In Austria, along with several other European countries, there is a law that protects a person’s right to their own image.  Taylor Wessing discusses how this is at odds with a photographers freedom of expression. The law means, if you takes someone’s photograph, you cannot publish it without their consent. How this applies to photographer’s work that is either personal/non commercial or amateur (ie only publishing on social media and not making any money from the image) I wasn’t 100% sure. But I wasn’t about to test the waters on that one.

The way in which Eric gave us our assignment prepared us to not only avoid this issue but to also to concur our fears. We were to approach people and ask them if we could make their portrait. Our goal was to get as many No’s as we did Yes’. Eric then gave us a few pointers on how to approach the initial conversation, diffuse potentially awkward or confrontational situations. Eric, for those of you who’ve not met him in person or over on his YouTube Channel, graduated charm school, with honours. Before I met him myself, I did often wonder “Who is this Eric Kim guy Nick keeps going on about?!”. But now I know!

The next day we were paired up and sent out! I got paired with a gentleman  named Andi, who lives just outside Vienna. It was really great to have been paired up with someone who knew the area. While walking between locations, looking for subjects, Andi made sure to point out all the places of interest and let me know a bit of history too.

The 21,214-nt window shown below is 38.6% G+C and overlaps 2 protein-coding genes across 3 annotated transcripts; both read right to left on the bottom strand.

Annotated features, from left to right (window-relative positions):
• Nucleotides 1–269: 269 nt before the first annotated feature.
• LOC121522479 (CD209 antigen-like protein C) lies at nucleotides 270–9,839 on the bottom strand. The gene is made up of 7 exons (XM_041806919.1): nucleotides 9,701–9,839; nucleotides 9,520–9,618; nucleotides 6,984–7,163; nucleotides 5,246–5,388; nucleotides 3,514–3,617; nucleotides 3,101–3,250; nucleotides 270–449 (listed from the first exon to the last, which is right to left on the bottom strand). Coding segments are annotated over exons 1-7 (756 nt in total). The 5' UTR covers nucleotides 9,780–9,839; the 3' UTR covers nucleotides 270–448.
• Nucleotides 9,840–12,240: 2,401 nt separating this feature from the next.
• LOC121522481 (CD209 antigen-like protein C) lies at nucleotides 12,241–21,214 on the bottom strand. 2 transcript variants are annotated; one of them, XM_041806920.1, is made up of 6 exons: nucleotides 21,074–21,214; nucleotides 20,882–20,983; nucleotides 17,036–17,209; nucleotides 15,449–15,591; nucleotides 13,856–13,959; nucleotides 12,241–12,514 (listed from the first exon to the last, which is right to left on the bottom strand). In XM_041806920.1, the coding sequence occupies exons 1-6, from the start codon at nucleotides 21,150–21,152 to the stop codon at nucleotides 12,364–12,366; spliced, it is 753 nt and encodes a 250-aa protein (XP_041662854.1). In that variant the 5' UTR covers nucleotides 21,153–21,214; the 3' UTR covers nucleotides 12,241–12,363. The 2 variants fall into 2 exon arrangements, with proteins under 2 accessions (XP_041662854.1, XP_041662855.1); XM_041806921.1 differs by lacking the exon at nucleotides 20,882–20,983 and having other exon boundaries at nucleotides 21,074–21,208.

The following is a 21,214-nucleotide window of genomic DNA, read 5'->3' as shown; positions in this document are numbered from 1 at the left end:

We delved into our task with vigour. The first person I asked was my first yes!

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© Katherine Broadbent

P. was a really friendly man and was more than happy for me to test out my skills at making his portrait. He also spoke English (I speak only a small amount of German) which made things easier. I saw him stood between the light and shadow on the street and I just had to capture him. I then asked for his email so I could send him the photos and get his permission to use the photo on my social media and blog. I was really flattered to hear he loved the photo. Especially as he told me he always hated the photos of himself.

After a couple of hours shooting Andi and I met back up with Eric for some one on one time. Eric chatted to us about how we were finding the assignment. We then all walked around together and Eric gave us so me more coaching on chatting with the people we met.

I have a lot of trouble with regulating my mood. Those of you who read my blog regularly will know that I struggle with my mental health. I got so swept up in all the excitement that by lunch time I had a crash. I know when it starts.

My mind starts getting muddled and I can’t remember things.

We ordered lunch but I couldn’t focus on the menu. Then I couldn’t even remember what I ordered. I suddenly felt very far away.

I was worried how I would come across to people I just met and who didn’t understand what was happening. I don’t even understand it! To make matters worse, when it happens, I find talking difficult. If I talk about what’s happening I tend to get hysterical. So I put a bit of mindfulness into practise and sat an observed the conversation.